As a consequence the conclusion that can be drawn is that it makes sense when a managers of a local supermarket tries to detect for which transport mode parking facilities are restricted. Parking facilities might be restricted either in quantity or in quality.

This might be a better strategy than a one-sided lobby for better car-parking facilities, because customers that reach the local supermarket by foot or by bicycle bring in the same amount of money per person. It is not in the interest of the manager of a local supermarket to lobby for more and better car parking facilities when there is a lack of parking facilities for cyclists and a trip to the local supermarket is a dangerous activity. A manager of a local supermarket must share his attention over the different important modalities that are used by customers to reach the shop.

Nowadays in the Netherlands good parking facilities for cyclists is listed on the second place of the services wishes top 5 of supermarket customers. Approximately 74% of the customers want to have better parking facilities for their bikes (Vogelvrije fietser 2006). An example of a facility for which the effect on a shopping mall could be investigated is a secured parking facility in a shopping mall for free.

The conclusion of this thesis cannot be that the entrepreneur or supermarket manager must neglect the importance of car parking facilities. The benefit of the high loading capacity of a car is already mentioned and the data that is collected shows that car users visit the local supermarket less frequently while on average they buy groceries for larger households.

An interesting study might be a comparison of time that is spend on grocery shopping per week by a household that uses the car for grocery shopping and a household that uses another mode of transport. When a household could save time with buying their groceries by driving to the supermarket with a car instead of using a bicycle, the car could have a competitive advantage in a world were efficiency and time saving are highly important aspects.

The only conclusion that can be drawn out of the data is that entrepreneurs and supermarket managers must not focus on car parking facilities solely. They have to look at parking in a broader sense.

Recommendations for further research

The relationship between modal split and expenditures is insufficiently studied and must be studied in a broader sense to predict implications of policies or support policies. It is only possible to conclude that no relation exists between modal split and expenditures if this relation is studied on other locations and in other segments.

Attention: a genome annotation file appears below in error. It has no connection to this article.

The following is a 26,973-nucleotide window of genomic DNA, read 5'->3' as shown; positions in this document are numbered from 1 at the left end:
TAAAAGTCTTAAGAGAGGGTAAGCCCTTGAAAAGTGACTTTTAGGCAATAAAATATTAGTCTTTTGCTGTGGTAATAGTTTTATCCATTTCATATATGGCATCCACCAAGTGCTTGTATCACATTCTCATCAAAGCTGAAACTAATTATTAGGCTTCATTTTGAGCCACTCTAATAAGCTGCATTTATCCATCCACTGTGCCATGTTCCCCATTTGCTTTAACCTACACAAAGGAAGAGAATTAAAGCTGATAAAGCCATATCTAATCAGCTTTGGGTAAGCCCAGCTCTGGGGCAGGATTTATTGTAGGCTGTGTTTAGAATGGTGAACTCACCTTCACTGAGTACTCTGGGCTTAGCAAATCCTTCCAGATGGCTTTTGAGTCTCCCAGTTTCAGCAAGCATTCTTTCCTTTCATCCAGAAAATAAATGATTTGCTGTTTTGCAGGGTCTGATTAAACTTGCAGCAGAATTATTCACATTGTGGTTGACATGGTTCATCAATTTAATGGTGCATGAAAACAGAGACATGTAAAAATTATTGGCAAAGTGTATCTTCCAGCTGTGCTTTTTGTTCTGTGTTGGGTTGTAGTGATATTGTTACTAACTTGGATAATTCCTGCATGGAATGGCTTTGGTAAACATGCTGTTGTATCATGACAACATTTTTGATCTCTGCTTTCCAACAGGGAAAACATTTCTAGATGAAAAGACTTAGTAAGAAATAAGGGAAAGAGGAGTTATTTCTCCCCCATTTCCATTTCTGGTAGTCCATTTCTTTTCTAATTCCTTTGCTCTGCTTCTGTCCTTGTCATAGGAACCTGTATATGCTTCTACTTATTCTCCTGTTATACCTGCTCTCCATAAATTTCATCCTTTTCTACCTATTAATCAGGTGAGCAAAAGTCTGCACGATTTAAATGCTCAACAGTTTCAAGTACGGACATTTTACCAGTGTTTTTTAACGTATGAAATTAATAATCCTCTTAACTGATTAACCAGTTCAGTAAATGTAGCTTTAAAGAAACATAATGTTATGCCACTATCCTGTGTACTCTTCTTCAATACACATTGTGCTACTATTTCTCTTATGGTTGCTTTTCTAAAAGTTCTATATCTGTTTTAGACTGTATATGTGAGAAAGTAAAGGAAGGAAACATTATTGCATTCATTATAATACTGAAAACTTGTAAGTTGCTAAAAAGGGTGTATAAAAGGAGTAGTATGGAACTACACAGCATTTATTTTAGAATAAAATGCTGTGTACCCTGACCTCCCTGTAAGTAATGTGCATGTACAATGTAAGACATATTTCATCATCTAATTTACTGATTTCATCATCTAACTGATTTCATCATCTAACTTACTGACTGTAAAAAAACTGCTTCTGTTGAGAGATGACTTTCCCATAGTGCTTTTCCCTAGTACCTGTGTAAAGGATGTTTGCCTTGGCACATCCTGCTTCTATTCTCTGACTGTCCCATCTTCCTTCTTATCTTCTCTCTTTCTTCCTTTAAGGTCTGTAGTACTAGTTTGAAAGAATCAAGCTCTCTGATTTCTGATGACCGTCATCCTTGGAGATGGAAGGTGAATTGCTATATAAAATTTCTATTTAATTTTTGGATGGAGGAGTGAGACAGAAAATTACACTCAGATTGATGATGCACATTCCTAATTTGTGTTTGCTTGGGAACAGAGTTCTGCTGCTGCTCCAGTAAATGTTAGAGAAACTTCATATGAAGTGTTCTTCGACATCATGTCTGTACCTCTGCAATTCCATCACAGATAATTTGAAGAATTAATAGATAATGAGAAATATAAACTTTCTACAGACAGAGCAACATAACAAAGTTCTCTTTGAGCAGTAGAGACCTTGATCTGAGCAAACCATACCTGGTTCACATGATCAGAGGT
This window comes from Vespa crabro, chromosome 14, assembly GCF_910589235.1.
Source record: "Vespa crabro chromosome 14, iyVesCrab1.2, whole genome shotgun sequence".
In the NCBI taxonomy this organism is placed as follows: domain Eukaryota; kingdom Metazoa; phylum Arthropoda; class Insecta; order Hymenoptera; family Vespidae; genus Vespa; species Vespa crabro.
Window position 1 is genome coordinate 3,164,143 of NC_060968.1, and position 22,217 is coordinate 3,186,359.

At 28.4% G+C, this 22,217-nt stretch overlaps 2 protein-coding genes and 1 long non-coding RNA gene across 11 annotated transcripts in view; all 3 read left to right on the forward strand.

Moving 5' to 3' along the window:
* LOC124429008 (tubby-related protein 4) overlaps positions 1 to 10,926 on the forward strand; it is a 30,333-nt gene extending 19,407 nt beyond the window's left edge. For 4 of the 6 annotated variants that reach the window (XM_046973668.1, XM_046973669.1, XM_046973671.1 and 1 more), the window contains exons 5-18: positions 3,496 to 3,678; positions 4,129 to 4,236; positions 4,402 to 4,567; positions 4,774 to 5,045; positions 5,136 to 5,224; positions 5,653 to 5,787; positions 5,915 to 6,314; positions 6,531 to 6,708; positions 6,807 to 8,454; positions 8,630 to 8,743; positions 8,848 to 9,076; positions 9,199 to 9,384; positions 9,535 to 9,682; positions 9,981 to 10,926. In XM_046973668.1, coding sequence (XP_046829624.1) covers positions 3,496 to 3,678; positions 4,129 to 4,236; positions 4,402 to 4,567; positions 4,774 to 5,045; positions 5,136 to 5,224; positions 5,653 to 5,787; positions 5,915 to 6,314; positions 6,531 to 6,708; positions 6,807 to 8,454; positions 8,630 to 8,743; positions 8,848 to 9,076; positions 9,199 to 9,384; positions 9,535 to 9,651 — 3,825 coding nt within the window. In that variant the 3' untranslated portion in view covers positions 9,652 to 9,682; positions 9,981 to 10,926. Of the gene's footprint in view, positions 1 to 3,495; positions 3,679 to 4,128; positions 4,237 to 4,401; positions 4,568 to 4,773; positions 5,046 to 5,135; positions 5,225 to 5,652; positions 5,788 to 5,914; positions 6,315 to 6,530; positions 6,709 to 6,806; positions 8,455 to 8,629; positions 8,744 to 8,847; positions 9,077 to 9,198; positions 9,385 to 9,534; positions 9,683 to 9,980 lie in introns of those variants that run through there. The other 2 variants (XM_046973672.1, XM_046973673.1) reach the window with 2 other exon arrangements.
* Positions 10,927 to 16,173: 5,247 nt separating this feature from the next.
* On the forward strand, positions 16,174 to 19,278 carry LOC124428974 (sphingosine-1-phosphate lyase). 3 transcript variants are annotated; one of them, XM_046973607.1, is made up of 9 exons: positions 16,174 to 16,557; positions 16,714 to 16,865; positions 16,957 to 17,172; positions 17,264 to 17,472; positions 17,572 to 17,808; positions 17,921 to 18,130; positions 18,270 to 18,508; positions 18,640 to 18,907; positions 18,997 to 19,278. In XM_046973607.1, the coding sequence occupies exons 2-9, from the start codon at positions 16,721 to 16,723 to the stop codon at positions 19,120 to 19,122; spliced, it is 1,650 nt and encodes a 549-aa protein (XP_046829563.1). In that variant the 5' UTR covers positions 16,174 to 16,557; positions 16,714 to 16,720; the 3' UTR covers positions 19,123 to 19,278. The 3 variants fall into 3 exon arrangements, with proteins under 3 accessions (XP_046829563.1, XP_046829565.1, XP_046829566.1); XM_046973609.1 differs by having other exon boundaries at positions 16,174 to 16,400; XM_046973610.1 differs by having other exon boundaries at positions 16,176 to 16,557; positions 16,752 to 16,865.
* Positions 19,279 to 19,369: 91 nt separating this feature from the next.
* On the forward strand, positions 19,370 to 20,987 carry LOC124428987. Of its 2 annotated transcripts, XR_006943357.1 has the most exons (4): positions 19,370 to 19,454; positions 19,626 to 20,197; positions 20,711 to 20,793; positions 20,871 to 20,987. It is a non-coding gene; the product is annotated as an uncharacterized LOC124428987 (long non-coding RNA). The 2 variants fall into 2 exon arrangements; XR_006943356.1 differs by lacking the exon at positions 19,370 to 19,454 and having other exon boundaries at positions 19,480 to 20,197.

Interesting segments might be drugstores or present shops. Another interesting location might be a supermarket in a busy shopping centre or a local supermarket within a neighbourhood with a higher or lower average income.
What also needs to be studied more comprehensively is the contribution of users of different transport modes on the economic value of a whole shopping mall. It is interesting to determine whether or not the expenditures in the rest of the shopping mall differ between the users of different transport modes.

More ambitious would be a comparison of the effect of different transport modes concerning the economic value for the shopping mall and the ecological effect for the region of the shopping mall. If the economic contribution of every transport mode is approximately equal, the ecological benefits of cyclists and pedestrians might stimulate policy that is more focussed on parking facilities for cyclists.

When this research is repeated for other segments or on other locations it is important to keep in mind the following aspects:

  • The respondents must be questioned about the other supermarkets they visit in the shopping mall and other shops they visit separately.
  • The questions about the number of persons for who the respondent buys products in the supermarket and the amount of money that is spend per week by a household must be coupled more clearly. A suggestion is that the number of persons must be mentioned in the question about the amount of money the household spends per week. For instance, ‘what amount of money do you spend with the two of you on daily groceries on average in one week’?